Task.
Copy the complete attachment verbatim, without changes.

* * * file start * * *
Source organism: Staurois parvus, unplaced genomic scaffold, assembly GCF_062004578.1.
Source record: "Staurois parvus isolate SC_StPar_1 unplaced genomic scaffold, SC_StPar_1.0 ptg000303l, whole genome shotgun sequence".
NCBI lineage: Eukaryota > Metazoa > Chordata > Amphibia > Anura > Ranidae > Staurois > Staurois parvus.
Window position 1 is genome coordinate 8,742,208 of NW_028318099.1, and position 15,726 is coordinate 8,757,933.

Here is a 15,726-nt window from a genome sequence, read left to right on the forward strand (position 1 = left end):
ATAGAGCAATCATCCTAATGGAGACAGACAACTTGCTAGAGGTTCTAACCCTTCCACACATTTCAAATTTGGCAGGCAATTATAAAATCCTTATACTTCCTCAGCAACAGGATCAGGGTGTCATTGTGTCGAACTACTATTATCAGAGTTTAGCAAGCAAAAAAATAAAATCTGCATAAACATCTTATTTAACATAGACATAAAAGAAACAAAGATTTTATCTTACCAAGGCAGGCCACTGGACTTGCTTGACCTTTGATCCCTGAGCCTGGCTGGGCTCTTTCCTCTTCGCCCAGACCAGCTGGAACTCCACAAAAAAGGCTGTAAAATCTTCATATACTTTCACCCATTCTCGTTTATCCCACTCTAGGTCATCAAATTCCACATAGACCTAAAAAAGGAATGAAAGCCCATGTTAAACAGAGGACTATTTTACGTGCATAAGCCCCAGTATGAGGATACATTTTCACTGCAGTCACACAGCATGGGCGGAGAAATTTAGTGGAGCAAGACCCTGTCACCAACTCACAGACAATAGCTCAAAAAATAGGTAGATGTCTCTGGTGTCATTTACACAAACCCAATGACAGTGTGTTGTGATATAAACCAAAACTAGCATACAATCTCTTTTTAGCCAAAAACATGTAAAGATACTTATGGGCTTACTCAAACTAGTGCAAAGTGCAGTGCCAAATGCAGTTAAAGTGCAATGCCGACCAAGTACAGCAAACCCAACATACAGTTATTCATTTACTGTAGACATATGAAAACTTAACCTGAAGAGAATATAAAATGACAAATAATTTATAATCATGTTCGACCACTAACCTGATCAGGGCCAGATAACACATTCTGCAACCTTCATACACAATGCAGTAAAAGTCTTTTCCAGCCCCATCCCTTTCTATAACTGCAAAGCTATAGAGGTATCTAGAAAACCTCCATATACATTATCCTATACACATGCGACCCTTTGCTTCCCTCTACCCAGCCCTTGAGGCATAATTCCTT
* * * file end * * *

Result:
Source organism: Staurois parvus, unplaced genomic scaffold, assembly GCF_062004578.1.
Source record: "Staurois parvus isolate SC_StPar_1 unplaced genomic scaffold, SC_StPar_1.0 ptg000303l, whole genome shotgun sequence".
NCBI lineage: Eukaryota > Metazoa > Chordata > Amphibia > Anura > Ranidae > Staurois > Staurois parvus.
Window position 1 is genome coordinate 8,742,208 of NW_028318099.1, and position 15,726 is coordinate 8,757,933.

Here is a 15,726-nt window from a genome sequence, read left to right on the forward strand (position 1 = left end):
ATAGAGCAATCATCCTAATGGAGACAGACAACTTGCTAGAGGTTCTAACCCTTCCACACATTTCAAATTTGGCAGGCAATTATAAAATCCTTATACTTCCTCAGCAACAGGATCAGGGTGTCATTGTGTCGAACTACTATTATCAGAGTTTAGCAAGCAAAAAAATAAAATCTGCATAAACATCTTATTTAACATAGACATAAAAGAAACAAAGATTTTATCTTACCAAGGCAGGCCACTGGACTTGCTTGACCTTTGATCCCTGAGCCTGGCTGGGCTCTTTCCTCTTCGCCCAGACCAGCTGGAACTCCACAAAAAAGGCTGTAAAATCTTCATATACTTTCACCCATTCTCGTTTATCCCACTCTAGGTCATCAAATTCCACATAGACCTAAAAAAGGAATGAAAGCCCATGTTAAACAGAGGACTATTTTACGTGCATAAGCCCCAGTATGAGGATACATTTTCACTGCAGTCACACAGCATGGGCGGAGAAATTTAGTGGAGCAAGACCCTGTCACCAACTCACAGACAATAGCTCAAAAAATAGGTAGATGTCTCTGGTGTCATTTACACAAACCCAATGACAGTGTGTTGTGATATAAACCAAAACTAGCATACAATCTCTTTTTAGCCAAAAACATGTAAAGATACTTATGGGCTTACTCAAACTAGTGCAAAGTGCAGTGCCAAATGCAGTTAAAGTGCAATGCCGACCAAGTACAGCAAACCCAACATACAGTTATTCATTTACTGTAGACATATGAAAACTTAACCTGAAGAGAATATAAAATGACAAATAATTTATAATCATGTTCGACCACTAACCTGATCAGGGCCAGATAACACATTCTGCAACCTTCATACACAATGCAGTAAAAGTCTTTTCCAGCCCCATCCCTTTCTATAACTGCAAAGCTATAGAGGTATCTAGAAAACCTCCATATACATTATCCTATACACATGCGACCCTTTGCTTCCCTCTACCCAGCCCTTGAGGCATAATTCCTT